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This week’s case discussion from Dr David Stewart features:
- 58 year-old male patient
- Lesion on forearm
Please review images and advise your differential diagnosis, and what would you do next?
Non-melanoma skin cancer is the most commonly diagnosed cancer in Australia, with around 800,000 confirmed cases each year. General practitioners alone have over one million skin cancer-related consultations annually, with lesion diagnosis being among patients’ most common skin concerns in primary care.
The two main types of non-melanoma skin cancer are: Continue reading “[3 min read] 5 common treatments for non-melanoma skin cancer”
This week we have an interesting case. What do you make of the clinical and dermoscopic images below?
Is there a differential diagnosis? If so, how would you biopsy?
Skin cancer experts warn that Australia is heading for a shortfall in dermatologists – a dangerous situation for the country with the world’s highest rate of melanoma.
With over 800,000 skin cancers diagnosed in Australia each year, it is vital that we have enough doctors with knowledge in skin cancer diagnosis and treatment to meet the rising patient demand. Continue reading “[5 min read] Australia heading for shortfall in skin specialists”
There has been a decline in the average hourly income for general practitioners as other specialists see a healthy rise in theirs, highlighting the need for GPs to diversify their skills and seek a field of subspecialisation. Continue reading “[8 min read] Decline in GP income calls for skills upgrade”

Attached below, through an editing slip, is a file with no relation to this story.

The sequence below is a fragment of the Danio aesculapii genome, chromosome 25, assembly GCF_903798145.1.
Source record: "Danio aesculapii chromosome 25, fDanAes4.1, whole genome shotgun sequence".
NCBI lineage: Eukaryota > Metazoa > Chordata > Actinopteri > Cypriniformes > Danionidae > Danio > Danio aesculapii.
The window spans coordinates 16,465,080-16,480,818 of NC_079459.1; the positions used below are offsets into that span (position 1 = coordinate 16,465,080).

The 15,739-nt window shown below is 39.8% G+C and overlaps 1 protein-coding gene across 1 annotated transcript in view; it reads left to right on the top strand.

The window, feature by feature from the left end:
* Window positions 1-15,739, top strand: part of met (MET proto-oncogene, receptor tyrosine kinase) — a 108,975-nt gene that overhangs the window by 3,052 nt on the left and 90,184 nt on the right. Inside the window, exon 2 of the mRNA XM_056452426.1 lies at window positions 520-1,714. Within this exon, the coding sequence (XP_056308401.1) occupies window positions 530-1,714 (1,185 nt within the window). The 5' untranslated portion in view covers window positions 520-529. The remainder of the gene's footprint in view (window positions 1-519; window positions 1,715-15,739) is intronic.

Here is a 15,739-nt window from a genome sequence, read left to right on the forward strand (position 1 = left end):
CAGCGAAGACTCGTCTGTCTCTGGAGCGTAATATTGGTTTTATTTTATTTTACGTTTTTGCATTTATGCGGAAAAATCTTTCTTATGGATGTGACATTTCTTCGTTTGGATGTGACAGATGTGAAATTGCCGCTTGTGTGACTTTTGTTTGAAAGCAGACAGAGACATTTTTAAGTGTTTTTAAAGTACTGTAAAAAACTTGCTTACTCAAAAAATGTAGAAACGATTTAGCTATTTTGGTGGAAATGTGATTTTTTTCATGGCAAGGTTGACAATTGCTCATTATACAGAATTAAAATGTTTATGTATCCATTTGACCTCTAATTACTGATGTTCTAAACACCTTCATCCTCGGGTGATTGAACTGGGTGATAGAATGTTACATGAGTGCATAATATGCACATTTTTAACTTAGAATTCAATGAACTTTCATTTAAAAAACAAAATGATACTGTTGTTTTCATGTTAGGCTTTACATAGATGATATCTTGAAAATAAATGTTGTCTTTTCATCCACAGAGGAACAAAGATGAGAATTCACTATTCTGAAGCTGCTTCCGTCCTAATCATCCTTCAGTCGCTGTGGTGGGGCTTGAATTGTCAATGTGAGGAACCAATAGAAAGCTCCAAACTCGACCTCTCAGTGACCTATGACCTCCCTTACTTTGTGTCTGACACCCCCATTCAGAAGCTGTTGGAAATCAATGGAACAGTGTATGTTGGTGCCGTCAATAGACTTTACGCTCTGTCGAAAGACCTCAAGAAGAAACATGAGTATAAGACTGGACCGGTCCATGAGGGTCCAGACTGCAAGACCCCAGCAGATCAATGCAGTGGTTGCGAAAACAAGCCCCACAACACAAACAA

Skin cancer nurses play a vital role in the management and education of their patients, and advanced nursing has been found to correlate with high patient satisfaction (Wong and Chung 2006). Many skin cancer nurses also assess skin lesions at follow-up visits but have not progressed to a primary screening role. A study tested whether a skin cancer nurse’s understanding and powers of discrimination would make it safe for her to screen out patients whose lesions were definitely benign. Continue reading “[8 min read] The role of skin cancer nurses in screening patients”
This week we have an interesting case from Dr Tracey Zeelie. We don’t have a history or clinical picture.
What is your opinion on this dermoscopy image? If you would biopsy, what technique would you use?
This week we have an engaging case. A 57-year-old woman who had noticed the depigmented lesion on her arm for some months. Patient thought she may have had a BCC three years before, but was unsure of site and size.
What do you make of the clinical and dermoscopic pictures? How would you biopsy this lesion?
This week we have an engaging case. No clinical image or history.
What do you make of the dermoscopic image below? How would you biopsy?
This week we have an interesting case. There is no history for this patient here, but assume this is an adult.
What do you make of the clinical and dermoscopic images below? How would you biopsy?